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Author Topic: Why Are Bitcoins Worth $70?  (Read 5846 times)
Bitcoinm
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March 22, 2013, 10:04:09 PM
 #1

I understand that the market reaches this consensus through buyers and sellers placing their bids and asks on the exchanges, but WHY is a Bitcoin worth that price?

If Bitcoins were at $50 right now we would all probably think that was completely reasonable.  If they were trading at $1000 a Bitcoin we would accept that too.  Do buyers just pick arbitrary sell prices in their head, and then sellers pick arbitrary buy prices, and then the market reaches a consensus?  Does anyone actually have a good understand of this or is there no "good answer".  Thanks.
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March 22, 2013, 10:13:39 PM
 #2

I understand that the market reaches this consensus through buyers and sellers placing their bids and asks on the exchanges, but WHY is a Bitcoin worth that price?

If Bitcoins were at $50 right now we would all probably think that was completely reasonable.  If they were trading at $1000 a Bitcoin we would accept that too.  Do buyers just pick arbitrary sell prices in their head, and then sellers pick arbitrary buy prices, and then the market reaches a consensus?  Does anyone actually have a good understand of this or is there no "good answer".  Thanks.

You actually answered your own question.  "Consensus through buyers and sellers" is what creates the exchange rate which is determined at the exact moment of a given transaction.  Now, to answer "why" the consensus has declared Bitcoin is worth ~$70 USD you need to look at utility.  Why is Bitcoin more valuable respective to other currencies?  It's because of its fundamentals.  Bitcoin is generally considered to be more useful than other currencies as a means of transferring/storing wealth, and so the general consensus is that its value is higher.  Moreover, I think it's safe to say that Bitcoin being valued at ~$70 USD is currently the result of speculative consensus.  For example, with all this talk about Coinlab taking over operations for Mt. Gox in the USA, people may be speculating that investors will find Bitcoin very useful as well, and so we predict Bitcoin's value will continue to rise as its utility is recognized by additional others.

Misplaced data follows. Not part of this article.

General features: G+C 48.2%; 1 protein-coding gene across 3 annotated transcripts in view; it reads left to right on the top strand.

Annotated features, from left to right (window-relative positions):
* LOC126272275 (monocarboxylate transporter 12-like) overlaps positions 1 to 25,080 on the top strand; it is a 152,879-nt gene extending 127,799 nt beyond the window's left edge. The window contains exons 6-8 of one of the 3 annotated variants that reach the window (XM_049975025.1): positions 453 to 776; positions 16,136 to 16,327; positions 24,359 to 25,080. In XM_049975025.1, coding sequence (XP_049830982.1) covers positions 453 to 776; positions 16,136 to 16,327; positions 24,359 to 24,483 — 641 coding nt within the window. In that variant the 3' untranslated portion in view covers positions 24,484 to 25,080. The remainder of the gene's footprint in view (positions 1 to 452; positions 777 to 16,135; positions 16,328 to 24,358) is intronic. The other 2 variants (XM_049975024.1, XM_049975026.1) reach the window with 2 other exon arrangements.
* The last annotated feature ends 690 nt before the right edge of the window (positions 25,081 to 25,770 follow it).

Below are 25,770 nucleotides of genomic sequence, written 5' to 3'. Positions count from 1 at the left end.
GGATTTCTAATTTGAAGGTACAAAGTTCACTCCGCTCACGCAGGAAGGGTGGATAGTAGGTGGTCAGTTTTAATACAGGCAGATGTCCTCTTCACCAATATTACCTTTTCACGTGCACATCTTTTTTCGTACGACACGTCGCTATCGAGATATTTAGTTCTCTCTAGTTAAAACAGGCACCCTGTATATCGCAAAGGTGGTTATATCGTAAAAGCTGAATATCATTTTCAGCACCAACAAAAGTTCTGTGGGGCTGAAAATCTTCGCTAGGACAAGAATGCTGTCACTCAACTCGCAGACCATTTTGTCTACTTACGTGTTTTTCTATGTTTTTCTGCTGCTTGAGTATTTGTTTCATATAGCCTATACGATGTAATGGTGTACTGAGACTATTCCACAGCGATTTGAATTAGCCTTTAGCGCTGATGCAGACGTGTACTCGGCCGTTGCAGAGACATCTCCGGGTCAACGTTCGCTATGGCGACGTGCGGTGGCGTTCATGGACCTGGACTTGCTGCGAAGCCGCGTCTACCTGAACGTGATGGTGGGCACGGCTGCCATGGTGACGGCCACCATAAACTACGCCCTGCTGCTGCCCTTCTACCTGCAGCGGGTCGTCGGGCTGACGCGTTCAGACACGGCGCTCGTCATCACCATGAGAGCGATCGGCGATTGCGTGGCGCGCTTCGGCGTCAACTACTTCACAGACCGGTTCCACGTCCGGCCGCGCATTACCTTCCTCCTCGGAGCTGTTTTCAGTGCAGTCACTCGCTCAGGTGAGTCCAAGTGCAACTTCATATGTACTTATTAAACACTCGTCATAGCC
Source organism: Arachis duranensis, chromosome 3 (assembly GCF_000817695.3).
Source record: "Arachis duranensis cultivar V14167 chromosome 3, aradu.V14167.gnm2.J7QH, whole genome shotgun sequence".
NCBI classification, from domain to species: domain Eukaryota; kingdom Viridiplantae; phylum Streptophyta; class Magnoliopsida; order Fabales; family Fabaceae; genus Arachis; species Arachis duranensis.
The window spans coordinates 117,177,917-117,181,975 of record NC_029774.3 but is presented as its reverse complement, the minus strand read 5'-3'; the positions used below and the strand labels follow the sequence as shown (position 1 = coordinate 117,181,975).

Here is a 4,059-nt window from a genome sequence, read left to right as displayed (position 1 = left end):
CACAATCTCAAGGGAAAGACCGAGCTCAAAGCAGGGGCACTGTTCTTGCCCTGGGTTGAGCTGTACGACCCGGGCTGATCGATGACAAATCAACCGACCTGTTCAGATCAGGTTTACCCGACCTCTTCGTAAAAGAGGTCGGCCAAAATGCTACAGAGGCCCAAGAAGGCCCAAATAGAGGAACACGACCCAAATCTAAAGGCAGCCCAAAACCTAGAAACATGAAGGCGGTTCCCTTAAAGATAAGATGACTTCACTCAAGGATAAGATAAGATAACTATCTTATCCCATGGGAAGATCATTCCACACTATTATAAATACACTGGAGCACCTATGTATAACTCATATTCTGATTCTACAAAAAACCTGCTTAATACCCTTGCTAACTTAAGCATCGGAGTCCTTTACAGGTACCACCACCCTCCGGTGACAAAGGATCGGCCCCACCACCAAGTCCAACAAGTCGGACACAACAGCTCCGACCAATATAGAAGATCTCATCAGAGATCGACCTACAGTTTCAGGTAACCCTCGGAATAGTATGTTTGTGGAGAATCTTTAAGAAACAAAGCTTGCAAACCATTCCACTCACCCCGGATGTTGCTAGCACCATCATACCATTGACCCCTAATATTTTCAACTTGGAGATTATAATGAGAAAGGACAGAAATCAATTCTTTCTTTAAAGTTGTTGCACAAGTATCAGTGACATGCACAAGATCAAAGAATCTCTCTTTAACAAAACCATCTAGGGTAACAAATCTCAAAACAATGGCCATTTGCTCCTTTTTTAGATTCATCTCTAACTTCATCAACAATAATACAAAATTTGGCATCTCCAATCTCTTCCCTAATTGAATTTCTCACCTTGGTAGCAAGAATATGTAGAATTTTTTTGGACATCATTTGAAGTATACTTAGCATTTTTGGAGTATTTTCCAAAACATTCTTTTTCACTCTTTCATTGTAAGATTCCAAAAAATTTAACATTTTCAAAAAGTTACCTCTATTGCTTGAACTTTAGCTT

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March 22, 2013, 10:14:36 PM
 #3

As most commodities btc is worth whatever someone will pay for them.

The increase or decrease in btc supply and demand that would influence the btc price depends on how many dollars, or other currency, a buyer is willing to pay for btc versus the amount of currency a seller is willing to accept for his btc.

 The willingness of all these parties to change paper currency for btc and vice versa is what determines the price of btc in relation to each different paper currency respectively.



I myself, believe theyre worth more than an ounce of gold. Eventually I think well see the value settle in at $400-$800/coin.

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March 22, 2013, 10:17:51 PM
 #4

Expectations! Only expectations! The exchange rate will fall down, if bitcoin owner some day realize that this expecation cannot be fullfilled. I think Cypres was the main reason for the recent price raises. You read of "robbing". People just realize that no investment is without risk. But is Bitcoin? No! It isn't! I am a really big fan of Bitcoin but the today exchange rateis too high. You know when Amazon or Walmart had 5 days ago pronounced they will accept Bitcoin the exchange ratewould be even to low. But nothing of that kind happened...

I hope the price will crash, so I can buy Smiley

PS: I just realiszed that "course" does not mean "exchange rate" (same word in German). damn it! I'm glad to realize that now. Otherwise my post would have not make much sense^^

"Morality, it could be argued, represents the way that people would like the world to work - whereas economics represents how it actually does work." Freakonomics
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March 22, 2013, 10:48:44 PM
 #5

The exchange rates are a little outdated in this example, but the point stands:

The "price" of a bitcoin is exactly what someone somewhere is willing to pay for it, and someone else is willing to sell it for.

MtGox provides a place for people who want to buy bitcoins and people who want to sell bitcoins to find each other.

Example:

Albert has 100 BTC.  He needs to pay his electric bill and the electric company doesn't accept bitcoin as payment.  He decides to convert some of his bitcoin to USD.  Albert logs on to MtGox and creates a limit order offering to sell 10 of his bitcoin for $33.45 each.  He is not willing to sell the bitcoin for less than $33.45 because at any price less than that he'd rather just hold on to the bitcoin and pay his electric bill with other funds.

Bobby only has a two bitcoin that he purchased at $32.50 each.  He decides that he doesn't really want bitcoin anymore, but he doesn't want to take loss.  He logs on to MtGox and creates a limit order offering to sell his two bitcoin for $32.55 each.